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Netanyahu to press Pompeo for more pressure on 'tottering' Iran

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Lisbon (AFP)

Israeli Prime Minister Benjamin Netanyahu travelled to Portugal Wednesday to meet US Secretary of State Mike Pompeo and call for increased pressure on the "tottering" Iranian government.

The two men will meet on Wednesday night in Lisbon, the US State Department announced, with Netanyahu saying he was mainly travelling to Portugal to meet Pompeo.

Speaking before setting off, Netanyahu, who faces a corruption indictment back in Israel, returned to a common theme -- Iran.

He said US President Donald Trump's sanctions against Iran were paying dividends and that he would be urging Pompeo to take further steps.

"I think President Trump has placed tremendous pressures and sanctions on Iran," he said.

"We're seeing the Iranian empire totter. We see demonstrations in Tehran, demonstrations in Baghdad, demonstrations in Beirut. It's important to increase this pressure against Iranian aggression."

Israel, which is widely believed to have the Middle East's sole but undeclared nuclear arsenal, has for years accused Iran of seeking to obtain nuclear weapons and strongly opposed a 2015 agreement designed to address the concerns of major powers.

Trump, a strong Netanyahu ally, unilaterally pulled the United States out of the deal in May last year and reimposed crippling sanctions.

Netanyahu, who is fighting for his political life after an indictment on graft charges, has hailed the Trump sanctions.

Israel believes they have squeezed the Iranian economy, prompting the government to raise fuel prices -- sparking nationwide protests.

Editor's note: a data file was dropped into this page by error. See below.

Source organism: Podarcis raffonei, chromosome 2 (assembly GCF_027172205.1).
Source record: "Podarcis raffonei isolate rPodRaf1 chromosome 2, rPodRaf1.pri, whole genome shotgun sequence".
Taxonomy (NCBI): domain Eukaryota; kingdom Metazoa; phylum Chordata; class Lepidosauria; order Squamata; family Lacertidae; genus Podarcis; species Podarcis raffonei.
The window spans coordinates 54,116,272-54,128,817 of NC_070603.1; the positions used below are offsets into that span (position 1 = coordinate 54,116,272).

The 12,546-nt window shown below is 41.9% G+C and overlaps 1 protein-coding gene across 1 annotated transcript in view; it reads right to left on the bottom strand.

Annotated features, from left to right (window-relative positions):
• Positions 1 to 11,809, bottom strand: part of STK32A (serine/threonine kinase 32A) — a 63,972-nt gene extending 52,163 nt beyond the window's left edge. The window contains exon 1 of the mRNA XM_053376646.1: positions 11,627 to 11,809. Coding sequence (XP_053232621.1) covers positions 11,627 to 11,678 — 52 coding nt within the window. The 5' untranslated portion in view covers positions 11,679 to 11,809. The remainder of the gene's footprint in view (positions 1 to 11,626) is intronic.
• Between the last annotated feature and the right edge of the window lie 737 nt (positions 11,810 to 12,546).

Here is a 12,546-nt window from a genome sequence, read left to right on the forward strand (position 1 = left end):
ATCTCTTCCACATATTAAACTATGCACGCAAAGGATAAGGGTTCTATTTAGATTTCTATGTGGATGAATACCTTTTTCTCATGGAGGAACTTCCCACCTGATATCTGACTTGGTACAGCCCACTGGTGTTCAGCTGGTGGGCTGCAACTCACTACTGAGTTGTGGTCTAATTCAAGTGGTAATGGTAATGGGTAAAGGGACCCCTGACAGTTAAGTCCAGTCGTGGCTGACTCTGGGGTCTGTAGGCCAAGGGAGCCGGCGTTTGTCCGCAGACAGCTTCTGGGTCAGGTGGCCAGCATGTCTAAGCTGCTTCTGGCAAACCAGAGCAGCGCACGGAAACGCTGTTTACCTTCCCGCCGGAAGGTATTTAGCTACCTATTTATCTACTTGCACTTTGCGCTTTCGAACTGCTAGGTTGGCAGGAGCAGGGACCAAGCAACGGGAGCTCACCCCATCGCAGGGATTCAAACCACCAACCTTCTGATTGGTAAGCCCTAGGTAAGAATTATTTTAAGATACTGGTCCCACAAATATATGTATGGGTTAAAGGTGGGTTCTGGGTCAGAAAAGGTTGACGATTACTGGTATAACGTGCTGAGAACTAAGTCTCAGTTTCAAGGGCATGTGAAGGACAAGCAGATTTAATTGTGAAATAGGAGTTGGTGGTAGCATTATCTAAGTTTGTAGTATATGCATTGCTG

Lebanon and Iraq, both countries where Iran has significant influence, have also seen major demonstrations.

- 'Should be ashamed' -

Netanyahu criticised European governments that have signed up to a barter system that would allow Iran to trade without fear of US sanctions.

Six new European countries agreed to support the Instex system and Netanyahu said that "instead of supporting American sanctions, they are weakening them. That's not right.

"They should be ashamed of themselves. While people are risking their lives and dying on the streets of Tehran, they are giving sustenance and support to this tyrannical regime," he said.

Netanyahu, who was last month indicted on a variety of graft charges and faces a third election within a year after deadlocked polls in April and September, has been bolstered by a number of landmark steps taken by Trump.

He is Israel's longest serving prime minister but he is serving in a caretaker capacity after the inconclusive elections.

Wednesday's meeting will be the first between the two men since Pompeo announced last month that the United States no longer considered Jewish settlements in the West Bank to be illegal.

The announcement broke with decades of international consensus that the settlements are illegal and a major barrier to peace with the Palestinians.

The US position offered a boost to Netanyahu as he threatens to annex much of the West Bank, a step that would severely impede the long-held Palestinian hope for a separate state.

More than 600,000 Israelis live in settlements in the occupied West Bank and east Jerusalem, alongside around three million Palestinians.

Among previous steps, Trump earlier recognised bitterly contested Jerusalem as Israel's capital and cut off US funding for the UN body that supports Palestinian refugees.

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